Dwarf Japanese Holly (Ilex crenata ‘Dwarf Pagoda’):
This is such a great little shrub! Reaching just 3 feet tall and 1 to 2 feet wide at maturity, miniature Japanese holly is super slow growing (it grows only about an inch a year!) and winter hardy down to –20°F. Preferring full sun to light shade, the tiny, round, evergreen leaves are glossy and dark green; and they’re stacked against each other in rows along the stems, giving the plant a really interesting appearance. Introduced through Rutgers University, this selection looks like a funky bonsai plant and is excellent for rock gardens and patio beds.
Upright Japanese Plum Yew (Cephalotaxus harringtonia ‘Fastigiata’):
This broad-needled evergreen is winter hardy down to –10°F. Its upright, slender growth habit maxes out at 8 feet tall and 3 feet wide. Though it’s nonflowering, Japanese plum yews have dark green needles that are densely spaced on bottlebrush-like, upright branches. Each needle is about 2 inches long. It thrives in full to partial sun but prefers afternoon shade in hot southern regions during the summer months.
Compact Oregon Holly Grape (Mahonia aquifolium ‘Compacta’):
Oregon holly grapes are attention-grabbing plants, and this compact selection is no different. The new growth is bronze colored, and it ages to a deep, glossy green. Then in fall, the foliage turns a rich purple-red. The fragrant yellow flowers in spring are followed by elongated clusters of purple, grape-like fruits in the summer and fall. With a low and spreading growth habit, compact Oregon holly grape adapts well to shadier spots, but be forewarned that the edges of the leaves have sharp spines. This is one of several small evergreen shrubs that’s useful as a low hedge or underplanting. It matures at 2 to 3 feet tall and 3 to 4 feet wide, and is winter hardy down to –20°F.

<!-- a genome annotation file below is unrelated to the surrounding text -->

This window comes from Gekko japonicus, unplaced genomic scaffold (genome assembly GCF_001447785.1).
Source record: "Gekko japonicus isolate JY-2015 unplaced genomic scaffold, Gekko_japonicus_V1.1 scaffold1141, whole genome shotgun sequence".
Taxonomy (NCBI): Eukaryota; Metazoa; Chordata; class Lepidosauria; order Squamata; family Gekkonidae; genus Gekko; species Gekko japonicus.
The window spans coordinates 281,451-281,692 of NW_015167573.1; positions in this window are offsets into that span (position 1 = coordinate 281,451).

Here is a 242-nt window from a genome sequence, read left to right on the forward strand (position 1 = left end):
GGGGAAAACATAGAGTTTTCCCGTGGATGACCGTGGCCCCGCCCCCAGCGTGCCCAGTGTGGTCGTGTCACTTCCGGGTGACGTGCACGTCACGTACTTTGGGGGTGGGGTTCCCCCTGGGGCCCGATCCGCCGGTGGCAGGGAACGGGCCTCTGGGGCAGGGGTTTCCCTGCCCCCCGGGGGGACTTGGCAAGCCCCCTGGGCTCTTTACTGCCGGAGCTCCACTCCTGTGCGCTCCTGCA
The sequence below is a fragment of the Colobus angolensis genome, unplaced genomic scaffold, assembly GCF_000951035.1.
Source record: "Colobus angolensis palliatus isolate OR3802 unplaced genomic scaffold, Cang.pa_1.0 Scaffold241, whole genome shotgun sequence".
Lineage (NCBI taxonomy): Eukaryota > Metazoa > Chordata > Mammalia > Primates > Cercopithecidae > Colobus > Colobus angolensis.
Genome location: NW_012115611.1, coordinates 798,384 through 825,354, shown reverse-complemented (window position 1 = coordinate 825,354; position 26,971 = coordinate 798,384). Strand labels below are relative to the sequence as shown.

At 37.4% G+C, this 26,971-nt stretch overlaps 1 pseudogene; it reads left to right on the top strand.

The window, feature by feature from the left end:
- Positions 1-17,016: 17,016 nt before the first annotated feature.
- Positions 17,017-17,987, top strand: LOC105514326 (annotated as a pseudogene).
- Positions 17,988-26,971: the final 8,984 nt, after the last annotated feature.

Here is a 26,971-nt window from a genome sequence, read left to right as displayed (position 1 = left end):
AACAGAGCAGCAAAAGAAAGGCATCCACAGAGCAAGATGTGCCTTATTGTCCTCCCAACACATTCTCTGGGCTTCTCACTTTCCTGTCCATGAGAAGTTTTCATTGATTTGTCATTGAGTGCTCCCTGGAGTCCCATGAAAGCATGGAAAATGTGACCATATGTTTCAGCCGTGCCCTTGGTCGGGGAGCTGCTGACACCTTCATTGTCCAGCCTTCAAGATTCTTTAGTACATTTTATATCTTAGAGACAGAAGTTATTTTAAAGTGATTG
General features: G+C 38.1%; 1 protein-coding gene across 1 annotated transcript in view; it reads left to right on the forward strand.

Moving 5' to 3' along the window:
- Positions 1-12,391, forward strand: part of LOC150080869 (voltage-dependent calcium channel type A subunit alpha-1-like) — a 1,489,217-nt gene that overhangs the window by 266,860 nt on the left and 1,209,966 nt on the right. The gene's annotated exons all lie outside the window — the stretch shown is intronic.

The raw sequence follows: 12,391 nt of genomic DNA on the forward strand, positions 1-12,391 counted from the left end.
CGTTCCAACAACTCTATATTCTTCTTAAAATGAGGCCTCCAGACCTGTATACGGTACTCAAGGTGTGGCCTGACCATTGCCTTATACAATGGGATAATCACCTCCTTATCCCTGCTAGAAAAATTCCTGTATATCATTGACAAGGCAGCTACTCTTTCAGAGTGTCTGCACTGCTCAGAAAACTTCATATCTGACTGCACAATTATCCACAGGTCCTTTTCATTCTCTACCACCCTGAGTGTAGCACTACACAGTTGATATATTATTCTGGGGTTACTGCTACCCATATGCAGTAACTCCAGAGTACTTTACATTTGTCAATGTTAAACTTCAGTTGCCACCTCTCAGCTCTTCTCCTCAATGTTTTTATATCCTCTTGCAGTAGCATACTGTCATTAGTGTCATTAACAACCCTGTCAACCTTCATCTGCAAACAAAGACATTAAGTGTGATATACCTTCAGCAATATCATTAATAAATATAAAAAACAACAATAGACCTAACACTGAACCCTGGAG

Little Giant Dwarf Arborvitae (Thuja occidentalis ‘Little Giant’):
Most people think of arborvitae as being tall and cone shaped, but this compact variety is globe shaped, reaching just 4 feet tall and wide. Winter hardy down to –40°F, this slow-growing, rounded shrub produces soft, feathery, fan-shaped foliage. Its tidy shape needs no pruning, making it a terrific choice for foundation plantings, low hedges, or along garden edges.
This article on small evergreen shrubs is excerpted from my new book, Gardener’s Guide to Compact Plants: Edibles & Ornamentals for Small-Space Gardening (Cool Springs Press, 2019). Be sure to grab a copy for more great ways to use compact plants in the landscape, including using them to solve problems like covering slopes, adding color to shady areas, and providing privacy screening. Plus, you’ll find profiles on dozens of dwarf trees, shrubs, perennials, fruits, and vegetables that are perfect for small gardens, including containers and raised beds!
For more great small-space landscape ideas, check out the following articles:
- Flowering shrubs for shady gardens
- Narrow, columnar trees for small gardens
- Dwarf flowering shrubs for sun
- Compact evergreen trees
- The best compact vegetables for container gardening
What are your favorite compact evergreen shrubs to use for year-round interest? Share them in the comment section below.